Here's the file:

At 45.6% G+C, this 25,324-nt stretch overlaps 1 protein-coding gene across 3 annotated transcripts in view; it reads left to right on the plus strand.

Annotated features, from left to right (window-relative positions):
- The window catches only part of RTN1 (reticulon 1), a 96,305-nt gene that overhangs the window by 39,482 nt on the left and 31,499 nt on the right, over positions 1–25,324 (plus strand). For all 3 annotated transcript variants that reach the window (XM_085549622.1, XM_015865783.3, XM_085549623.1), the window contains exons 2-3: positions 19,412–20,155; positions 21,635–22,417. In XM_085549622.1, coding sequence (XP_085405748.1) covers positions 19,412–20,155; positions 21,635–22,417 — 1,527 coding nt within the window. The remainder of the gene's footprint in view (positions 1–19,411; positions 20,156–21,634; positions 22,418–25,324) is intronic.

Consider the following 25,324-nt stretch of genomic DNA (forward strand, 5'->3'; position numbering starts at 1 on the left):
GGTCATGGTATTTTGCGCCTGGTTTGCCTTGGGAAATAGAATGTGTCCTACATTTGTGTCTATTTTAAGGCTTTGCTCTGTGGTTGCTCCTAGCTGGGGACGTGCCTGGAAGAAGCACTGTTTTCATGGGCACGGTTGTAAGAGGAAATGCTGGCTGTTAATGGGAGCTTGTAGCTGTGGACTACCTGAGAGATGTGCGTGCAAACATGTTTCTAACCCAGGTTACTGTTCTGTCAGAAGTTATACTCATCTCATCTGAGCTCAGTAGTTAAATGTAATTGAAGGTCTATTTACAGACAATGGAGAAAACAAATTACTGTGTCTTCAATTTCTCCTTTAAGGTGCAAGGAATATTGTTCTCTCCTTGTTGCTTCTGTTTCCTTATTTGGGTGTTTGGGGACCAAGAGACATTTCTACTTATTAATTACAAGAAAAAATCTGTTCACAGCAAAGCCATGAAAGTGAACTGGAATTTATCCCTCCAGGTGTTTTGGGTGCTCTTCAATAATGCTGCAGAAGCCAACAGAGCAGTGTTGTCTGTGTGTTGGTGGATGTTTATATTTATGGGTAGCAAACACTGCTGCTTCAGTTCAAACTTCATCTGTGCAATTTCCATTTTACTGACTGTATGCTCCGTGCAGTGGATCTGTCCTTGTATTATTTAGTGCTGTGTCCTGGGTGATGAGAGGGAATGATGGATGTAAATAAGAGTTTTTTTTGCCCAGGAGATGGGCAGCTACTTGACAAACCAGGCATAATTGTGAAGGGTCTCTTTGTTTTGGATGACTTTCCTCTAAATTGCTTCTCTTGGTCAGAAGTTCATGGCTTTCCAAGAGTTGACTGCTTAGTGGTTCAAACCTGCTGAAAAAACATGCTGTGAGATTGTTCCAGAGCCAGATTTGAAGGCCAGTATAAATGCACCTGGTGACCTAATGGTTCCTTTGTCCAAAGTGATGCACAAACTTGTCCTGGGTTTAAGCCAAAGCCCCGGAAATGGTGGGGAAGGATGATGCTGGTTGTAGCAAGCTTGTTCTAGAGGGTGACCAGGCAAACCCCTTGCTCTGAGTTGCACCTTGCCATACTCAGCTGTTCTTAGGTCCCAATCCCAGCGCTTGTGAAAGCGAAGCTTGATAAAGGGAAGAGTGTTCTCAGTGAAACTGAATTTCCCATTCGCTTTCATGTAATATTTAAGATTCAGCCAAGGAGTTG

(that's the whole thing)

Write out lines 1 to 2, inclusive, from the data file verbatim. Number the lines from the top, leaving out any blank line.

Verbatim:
At 45.6% G+C, this 25,324-nt stretch overlaps 1 protein-coding gene across 3 annotated transcripts in view; it reads left to right on the plus strand.

Annotated features, from left to right (window-relative positions):